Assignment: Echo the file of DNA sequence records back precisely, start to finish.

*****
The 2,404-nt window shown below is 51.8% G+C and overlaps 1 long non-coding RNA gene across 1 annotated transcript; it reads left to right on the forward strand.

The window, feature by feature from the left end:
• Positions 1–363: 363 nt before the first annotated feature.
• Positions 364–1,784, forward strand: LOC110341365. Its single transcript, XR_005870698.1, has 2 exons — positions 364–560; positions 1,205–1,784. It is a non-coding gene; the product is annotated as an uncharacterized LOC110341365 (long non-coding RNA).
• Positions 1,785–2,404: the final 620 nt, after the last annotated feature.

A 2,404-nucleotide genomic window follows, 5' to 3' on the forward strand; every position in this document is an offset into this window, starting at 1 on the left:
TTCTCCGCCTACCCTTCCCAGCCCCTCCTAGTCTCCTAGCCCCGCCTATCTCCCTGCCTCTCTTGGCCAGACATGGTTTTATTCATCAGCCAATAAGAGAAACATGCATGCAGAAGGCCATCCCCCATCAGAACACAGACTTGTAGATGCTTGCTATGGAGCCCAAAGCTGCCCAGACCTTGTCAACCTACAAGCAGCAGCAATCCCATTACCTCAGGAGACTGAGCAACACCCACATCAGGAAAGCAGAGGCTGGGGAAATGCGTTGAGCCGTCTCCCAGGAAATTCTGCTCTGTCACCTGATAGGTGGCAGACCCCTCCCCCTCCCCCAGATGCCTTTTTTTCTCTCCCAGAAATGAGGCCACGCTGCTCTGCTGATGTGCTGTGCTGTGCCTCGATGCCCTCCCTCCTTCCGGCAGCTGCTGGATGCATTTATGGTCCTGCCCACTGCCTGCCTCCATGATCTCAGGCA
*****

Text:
The 2,404-nt window shown below is 51.8% G+C and overlaps 1 long non-coding RNA gene across 1 annotated transcript; it reads left to right on the forward strand.

The window, feature by feature from the left end:
• Positions 1–363: 363 nt before the first annotated feature.
• Positions 364–1,784, forward strand: LOC110341365. Its single transcript, XR_005870698.1, has 2 exons — positions 364–560; positions 1,205–1,784. It is a non-coding gene; the product is annotated as an uncharacterized LOC110341365 (long non-coding RNA).
• Positions 1,785–2,404: the final 620 nt, after the last annotated feature.

A 2,404-nucleotide genomic window follows, 5' to 3' on the forward strand; every position in this document is an offset into this window, starting at 1 on the left:
TTCTCCGCCTACCCTTCCCAGCCCCTCCTAGTCTCCTAGCCCCGCCTATCTCCCTGCCTCTCTTGGCCAGACATGGTTTTATTCATCAGCCAATAAGAGAAACATGCATGCAGAAGGCCATCCCCCATCAGAACACAGACTTGTAGATGCTTGCTATGGAGCCCAAAGCTGCCCAGACCTTGTCAACCTACAAGCAGCAGCAATCCCATTACCTCAGGAGACTGAGCAACACCCACATCAGGAAAGCAGAGGCTGGGGAAATGCGTTGAGCCGTCTCCCAGGAAATTCTGCTCTGTCACCTGATAGGTGGCAGACCCCTCCCCCTCCCCCAGATGCCTTTTTTTCTCTCCCAGAAATGAGGCCACGCTGCTCTGCTGATGTGCTGTGCTGTGCCTCGATGCCCTCCCTCCTTCCGGCAGCTGCTGGATGCATTTATGGTCCTGCCCACTGCCTGCCTCCATGATCTCAGGCA